Why You Can’t Become An Expert Writer In 3 Or 8 Or 26 Steps

By July 3, 2013June 29th, 2015Writing & Content Marketing
Why You Can’t Become An Expert Writer In 3 Or 8 Or 26 Steps

A few weeks ago, I received an email solicitation from probably the most well-known press release distribution service in the country with a headline that read, “Become an Expert News Release Writer in Minutes!”

If I downloaded the free guide, I would receive 25 percent off my first release. They’ve also used this gimmick as a paid advertisement.

I’m sure you’ve read or viewed some type of content that made similar claims. Just read these pearls of wisdom and you can expertly write a better press release, headline, blog post, call-to-action, Linkedin profile, “About” page, brochure or bio – as long as you follow these simple steps!

I hate those articles. With a passion.

Can you learn the difference between a good headline and a bad headline? Can you learn how to construct an effective call-to-action? Can you learn what kind of information in a press release will be appealing to reporters?

Yes, yes and yes. Anyone can become better educated. But…

Reading A Few Tips, A How-To Guide, Or Even A Book About Writing Won’t Make You A Great Writer

It’s not like learning how to assemble a prefabricated birdhouse.

Not to sound arrogant, but the ability to write well is a talent you either have or you don’t. If you have some level of writing ability and a desire to get better, this talent can be cultivated over time. A long time.

Articles that promise to make you a better writer overnight often provide helpful information and sound advice, but the promise isn’t true. This type of content may make you more knowledgeable, but that doesn’t instantly make you an expert writer or even good writer.

There’s no silver bullet solution that simply injects writing talent into your body. And you can’t learn instinct or gain real-world experience by reading a single piece of content, regardless of what the headline promises.

Why These Claims Are Dangerous

Some writers of these articles are well-intentioned and just want to help. Others are deliberately misleading you, using a gimmick to get you to read their article, download something or buy something.

Regardless of their motivation, this approach is a recipe for disaster. When people who shouldn’t write their own content feel empowered to write their own content, bad things happen.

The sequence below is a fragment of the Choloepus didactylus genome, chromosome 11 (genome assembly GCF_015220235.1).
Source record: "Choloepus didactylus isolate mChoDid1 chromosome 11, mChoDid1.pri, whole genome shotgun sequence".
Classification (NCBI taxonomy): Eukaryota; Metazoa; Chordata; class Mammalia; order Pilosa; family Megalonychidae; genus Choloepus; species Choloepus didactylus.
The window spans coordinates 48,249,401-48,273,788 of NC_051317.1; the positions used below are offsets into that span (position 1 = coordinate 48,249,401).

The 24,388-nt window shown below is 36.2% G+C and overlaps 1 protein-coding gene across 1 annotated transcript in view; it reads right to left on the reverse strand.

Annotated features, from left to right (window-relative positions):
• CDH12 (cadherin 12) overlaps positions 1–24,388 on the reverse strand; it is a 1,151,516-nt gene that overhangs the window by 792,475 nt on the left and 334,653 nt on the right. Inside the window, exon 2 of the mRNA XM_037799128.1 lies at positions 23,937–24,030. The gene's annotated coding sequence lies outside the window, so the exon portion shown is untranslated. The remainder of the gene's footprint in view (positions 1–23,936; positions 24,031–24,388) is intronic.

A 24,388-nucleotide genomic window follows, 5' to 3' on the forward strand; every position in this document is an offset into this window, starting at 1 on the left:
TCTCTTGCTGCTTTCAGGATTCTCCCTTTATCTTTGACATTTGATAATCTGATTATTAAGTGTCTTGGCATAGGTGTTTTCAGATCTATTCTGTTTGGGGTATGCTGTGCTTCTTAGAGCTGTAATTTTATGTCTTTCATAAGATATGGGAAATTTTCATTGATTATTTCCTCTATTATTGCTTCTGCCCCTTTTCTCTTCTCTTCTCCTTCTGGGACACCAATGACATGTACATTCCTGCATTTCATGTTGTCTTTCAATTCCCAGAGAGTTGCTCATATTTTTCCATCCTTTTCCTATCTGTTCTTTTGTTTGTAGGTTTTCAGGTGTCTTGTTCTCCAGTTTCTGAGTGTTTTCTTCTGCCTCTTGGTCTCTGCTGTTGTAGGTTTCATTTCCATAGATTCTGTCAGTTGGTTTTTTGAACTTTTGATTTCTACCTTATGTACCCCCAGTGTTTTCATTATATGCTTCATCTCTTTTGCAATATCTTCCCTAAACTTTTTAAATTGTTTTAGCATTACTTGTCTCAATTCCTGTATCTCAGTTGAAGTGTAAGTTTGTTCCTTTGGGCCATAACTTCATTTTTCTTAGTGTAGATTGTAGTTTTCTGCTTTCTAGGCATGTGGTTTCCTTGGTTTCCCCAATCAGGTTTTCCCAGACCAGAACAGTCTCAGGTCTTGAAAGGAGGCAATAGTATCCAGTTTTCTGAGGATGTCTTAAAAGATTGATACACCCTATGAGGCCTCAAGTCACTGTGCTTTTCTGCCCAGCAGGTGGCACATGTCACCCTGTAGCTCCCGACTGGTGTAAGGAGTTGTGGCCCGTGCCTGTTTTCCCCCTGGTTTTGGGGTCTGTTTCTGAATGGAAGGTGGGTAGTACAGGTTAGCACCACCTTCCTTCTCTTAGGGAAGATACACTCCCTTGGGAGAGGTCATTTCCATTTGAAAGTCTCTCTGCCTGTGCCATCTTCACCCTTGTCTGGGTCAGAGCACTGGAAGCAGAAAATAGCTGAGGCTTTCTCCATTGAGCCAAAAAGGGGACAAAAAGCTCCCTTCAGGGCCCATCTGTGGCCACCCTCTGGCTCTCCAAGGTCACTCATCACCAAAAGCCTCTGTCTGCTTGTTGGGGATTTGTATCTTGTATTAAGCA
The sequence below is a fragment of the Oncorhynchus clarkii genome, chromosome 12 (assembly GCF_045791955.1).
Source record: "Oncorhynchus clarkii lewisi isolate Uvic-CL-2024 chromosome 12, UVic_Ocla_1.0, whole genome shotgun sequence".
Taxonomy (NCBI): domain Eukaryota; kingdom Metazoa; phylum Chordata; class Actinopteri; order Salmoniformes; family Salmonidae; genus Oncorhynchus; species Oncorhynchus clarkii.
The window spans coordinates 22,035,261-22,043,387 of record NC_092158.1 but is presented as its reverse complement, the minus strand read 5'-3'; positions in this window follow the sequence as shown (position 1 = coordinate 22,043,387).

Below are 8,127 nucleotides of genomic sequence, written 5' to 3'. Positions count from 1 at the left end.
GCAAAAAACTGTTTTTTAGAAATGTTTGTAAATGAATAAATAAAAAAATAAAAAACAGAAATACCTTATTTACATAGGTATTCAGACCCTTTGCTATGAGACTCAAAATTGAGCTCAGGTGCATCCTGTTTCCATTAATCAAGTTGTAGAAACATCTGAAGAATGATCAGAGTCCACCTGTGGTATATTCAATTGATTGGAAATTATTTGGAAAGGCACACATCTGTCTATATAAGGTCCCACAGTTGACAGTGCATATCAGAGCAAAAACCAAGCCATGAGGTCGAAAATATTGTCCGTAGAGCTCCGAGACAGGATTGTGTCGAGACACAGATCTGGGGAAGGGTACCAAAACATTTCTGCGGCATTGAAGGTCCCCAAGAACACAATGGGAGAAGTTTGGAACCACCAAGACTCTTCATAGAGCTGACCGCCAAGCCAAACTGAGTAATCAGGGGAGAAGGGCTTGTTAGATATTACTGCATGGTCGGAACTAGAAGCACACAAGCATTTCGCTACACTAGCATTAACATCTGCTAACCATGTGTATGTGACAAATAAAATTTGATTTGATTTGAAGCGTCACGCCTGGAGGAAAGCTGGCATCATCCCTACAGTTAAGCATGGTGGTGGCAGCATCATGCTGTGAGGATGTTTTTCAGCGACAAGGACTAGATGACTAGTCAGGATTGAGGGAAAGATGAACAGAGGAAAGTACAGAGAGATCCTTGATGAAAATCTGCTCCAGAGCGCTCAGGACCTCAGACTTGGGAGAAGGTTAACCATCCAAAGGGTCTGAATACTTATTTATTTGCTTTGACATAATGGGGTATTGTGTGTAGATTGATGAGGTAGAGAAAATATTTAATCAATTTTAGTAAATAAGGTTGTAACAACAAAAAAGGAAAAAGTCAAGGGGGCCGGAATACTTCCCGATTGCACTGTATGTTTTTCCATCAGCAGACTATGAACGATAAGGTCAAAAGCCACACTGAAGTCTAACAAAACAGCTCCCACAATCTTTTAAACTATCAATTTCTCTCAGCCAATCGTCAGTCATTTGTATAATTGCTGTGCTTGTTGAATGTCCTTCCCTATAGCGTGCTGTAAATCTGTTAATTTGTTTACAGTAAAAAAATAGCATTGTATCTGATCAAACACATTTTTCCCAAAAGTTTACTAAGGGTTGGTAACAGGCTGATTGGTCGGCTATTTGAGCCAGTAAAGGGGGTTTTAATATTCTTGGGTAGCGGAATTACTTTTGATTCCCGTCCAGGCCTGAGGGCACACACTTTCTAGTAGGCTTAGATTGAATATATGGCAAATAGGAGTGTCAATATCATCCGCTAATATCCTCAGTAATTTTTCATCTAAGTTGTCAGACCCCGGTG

Poorly written content can quickly damage the reputation of an individual or a brand. It can also let down and turn off potential clients who expected more. Best case scenario, you end up with average content, but we all know “average” anything isn’t good enough.

If you were to read content from a person or brand for the first time and find that this content didn’t offer anything of value – or was poorly written – would you read anything else from them? That kind of damage is virtually impossible to repair.

Writing Talent Isn’t Developed In Minutes

Personally, when I see a headline that essentially says someone can be transformed into a good writer by following a few tips or best practices, I find it more than a little insulting.

I would never claim to be anywhere near the best in the business as far as marketing copywriters go. But I like to think I have some shred of writing ability that I started tapping into at a very young age. Hell, I had a press pass before I had my driver’s license.

Over the course of many years, I’ve been educating myself so I could use that talent to become a better marketing copywriter. That’s because even the best writers won’t be effective marketing copywriters unless they put sound marketing strategy behind the words.

My point is that content writing, like most special talents, requires some natural ability, and it takes time to hone one’s craft. The education never ends.

The Bottom Line

I could read a fantastic article about photography, which might show me how to compose pictures in a more aesthetically pleasing way. But it wouldn’t give me the natural ability to go out and shoot consistently great photos like a professional photographer could.

I could read a how-to guide that takes me through the steps of building a deck. And I may actually be able to build one. But would the deck look like it was built by a professional carpenter? How much time would it take me to produce average results?

I could take a cooking class and learn how to prepare a few gourmet dishes, but that wouldn’t make me a chef.

The same applies to content writing. Knowledge doesn’t equal talent, and talent doesn’t just happen spontaneously. Non-writers who get sucked in by a headline that promises to make them a writing genius in minutes tend to produce content that’s dangerously bad.

Yes, those articles can make you smarter. No, they won’t make you an “expert” writer. End of somewhat subdued rant.

Do you agree, or am I just an arrogant snob of a copywriter?